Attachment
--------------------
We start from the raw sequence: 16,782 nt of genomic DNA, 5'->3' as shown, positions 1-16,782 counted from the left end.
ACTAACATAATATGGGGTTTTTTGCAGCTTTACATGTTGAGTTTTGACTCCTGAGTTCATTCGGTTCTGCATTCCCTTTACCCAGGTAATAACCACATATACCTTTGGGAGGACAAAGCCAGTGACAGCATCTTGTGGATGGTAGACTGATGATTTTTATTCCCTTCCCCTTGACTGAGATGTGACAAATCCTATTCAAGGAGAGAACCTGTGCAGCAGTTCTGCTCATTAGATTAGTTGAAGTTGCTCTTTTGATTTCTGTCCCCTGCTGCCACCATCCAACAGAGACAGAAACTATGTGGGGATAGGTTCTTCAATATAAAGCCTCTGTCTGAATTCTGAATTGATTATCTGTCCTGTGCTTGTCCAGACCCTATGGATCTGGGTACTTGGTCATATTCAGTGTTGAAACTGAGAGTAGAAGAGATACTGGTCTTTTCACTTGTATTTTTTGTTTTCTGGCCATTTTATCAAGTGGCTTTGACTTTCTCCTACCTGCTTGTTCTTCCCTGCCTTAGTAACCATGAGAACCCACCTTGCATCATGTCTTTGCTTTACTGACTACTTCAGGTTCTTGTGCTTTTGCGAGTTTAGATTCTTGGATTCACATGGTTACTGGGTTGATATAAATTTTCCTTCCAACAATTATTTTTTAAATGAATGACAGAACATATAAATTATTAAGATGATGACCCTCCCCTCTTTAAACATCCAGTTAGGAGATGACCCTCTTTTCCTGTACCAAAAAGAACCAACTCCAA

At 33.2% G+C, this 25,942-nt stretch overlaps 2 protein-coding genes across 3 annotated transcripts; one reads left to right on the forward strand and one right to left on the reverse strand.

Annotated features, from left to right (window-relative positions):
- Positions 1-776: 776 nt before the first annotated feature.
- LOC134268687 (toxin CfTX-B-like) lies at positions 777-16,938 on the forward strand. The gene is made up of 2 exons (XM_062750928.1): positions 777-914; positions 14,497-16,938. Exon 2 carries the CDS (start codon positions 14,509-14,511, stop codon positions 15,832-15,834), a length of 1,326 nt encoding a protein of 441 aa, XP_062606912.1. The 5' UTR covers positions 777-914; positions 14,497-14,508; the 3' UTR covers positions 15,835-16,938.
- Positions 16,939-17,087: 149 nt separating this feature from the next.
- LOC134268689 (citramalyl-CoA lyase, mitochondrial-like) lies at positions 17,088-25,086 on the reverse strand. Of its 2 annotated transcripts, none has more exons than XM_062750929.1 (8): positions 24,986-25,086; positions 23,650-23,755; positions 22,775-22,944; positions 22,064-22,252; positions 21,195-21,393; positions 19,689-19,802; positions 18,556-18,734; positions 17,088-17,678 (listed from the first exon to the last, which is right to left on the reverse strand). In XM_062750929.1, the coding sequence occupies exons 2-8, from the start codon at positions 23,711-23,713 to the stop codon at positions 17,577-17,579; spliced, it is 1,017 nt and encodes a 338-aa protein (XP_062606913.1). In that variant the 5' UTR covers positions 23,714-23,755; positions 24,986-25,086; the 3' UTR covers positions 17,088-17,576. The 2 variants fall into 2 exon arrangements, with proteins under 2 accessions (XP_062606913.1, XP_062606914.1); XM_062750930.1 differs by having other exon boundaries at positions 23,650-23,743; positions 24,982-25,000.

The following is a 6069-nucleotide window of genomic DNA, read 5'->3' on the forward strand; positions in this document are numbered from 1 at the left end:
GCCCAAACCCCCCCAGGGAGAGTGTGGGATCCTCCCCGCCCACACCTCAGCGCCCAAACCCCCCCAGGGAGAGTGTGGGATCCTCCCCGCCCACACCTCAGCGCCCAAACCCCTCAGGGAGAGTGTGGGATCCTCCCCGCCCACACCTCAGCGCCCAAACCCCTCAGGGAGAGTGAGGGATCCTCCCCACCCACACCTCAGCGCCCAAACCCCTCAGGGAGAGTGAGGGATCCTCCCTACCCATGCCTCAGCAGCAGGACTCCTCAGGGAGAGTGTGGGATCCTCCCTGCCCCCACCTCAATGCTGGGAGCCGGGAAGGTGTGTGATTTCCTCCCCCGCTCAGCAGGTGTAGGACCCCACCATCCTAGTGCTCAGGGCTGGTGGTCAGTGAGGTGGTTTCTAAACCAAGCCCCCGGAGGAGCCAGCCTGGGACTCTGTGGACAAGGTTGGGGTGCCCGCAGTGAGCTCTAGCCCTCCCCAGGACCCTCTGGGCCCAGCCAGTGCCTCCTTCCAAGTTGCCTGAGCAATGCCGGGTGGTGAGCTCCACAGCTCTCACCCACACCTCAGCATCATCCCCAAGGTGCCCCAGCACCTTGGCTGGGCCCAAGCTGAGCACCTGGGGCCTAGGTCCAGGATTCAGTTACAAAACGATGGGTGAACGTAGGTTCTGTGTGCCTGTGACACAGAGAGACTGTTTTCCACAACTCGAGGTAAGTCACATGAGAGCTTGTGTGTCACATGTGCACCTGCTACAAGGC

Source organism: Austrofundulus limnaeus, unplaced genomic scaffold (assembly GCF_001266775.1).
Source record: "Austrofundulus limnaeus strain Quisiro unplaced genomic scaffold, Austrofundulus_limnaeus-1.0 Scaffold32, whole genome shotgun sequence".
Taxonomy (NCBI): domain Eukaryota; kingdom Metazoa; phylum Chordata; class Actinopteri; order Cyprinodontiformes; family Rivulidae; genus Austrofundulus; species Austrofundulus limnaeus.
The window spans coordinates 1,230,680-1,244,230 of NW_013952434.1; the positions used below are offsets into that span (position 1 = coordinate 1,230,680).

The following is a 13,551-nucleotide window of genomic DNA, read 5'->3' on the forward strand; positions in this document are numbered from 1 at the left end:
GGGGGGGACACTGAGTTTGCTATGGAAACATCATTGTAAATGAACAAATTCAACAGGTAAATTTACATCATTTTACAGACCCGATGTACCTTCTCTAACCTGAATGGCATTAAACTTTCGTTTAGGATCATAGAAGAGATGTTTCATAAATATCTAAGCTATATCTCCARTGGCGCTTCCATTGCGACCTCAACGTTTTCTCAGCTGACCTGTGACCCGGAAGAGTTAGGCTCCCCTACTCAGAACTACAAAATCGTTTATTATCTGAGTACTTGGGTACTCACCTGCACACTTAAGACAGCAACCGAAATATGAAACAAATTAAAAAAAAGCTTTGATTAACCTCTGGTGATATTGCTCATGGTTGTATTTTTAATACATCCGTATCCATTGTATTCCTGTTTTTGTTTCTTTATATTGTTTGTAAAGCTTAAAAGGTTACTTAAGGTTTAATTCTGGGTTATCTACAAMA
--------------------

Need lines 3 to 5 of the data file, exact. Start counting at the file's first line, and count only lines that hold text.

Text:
At 33.2% G+C, this 25,942-nt stretch overlaps 2 protein-coding genes across 3 annotated transcripts; one reads left to right on the forward strand and one right to left on the reverse strand.

Annotated features, from left to right (window-relative positions):
- Positions 1-776: 776 nt before the first annotated feature.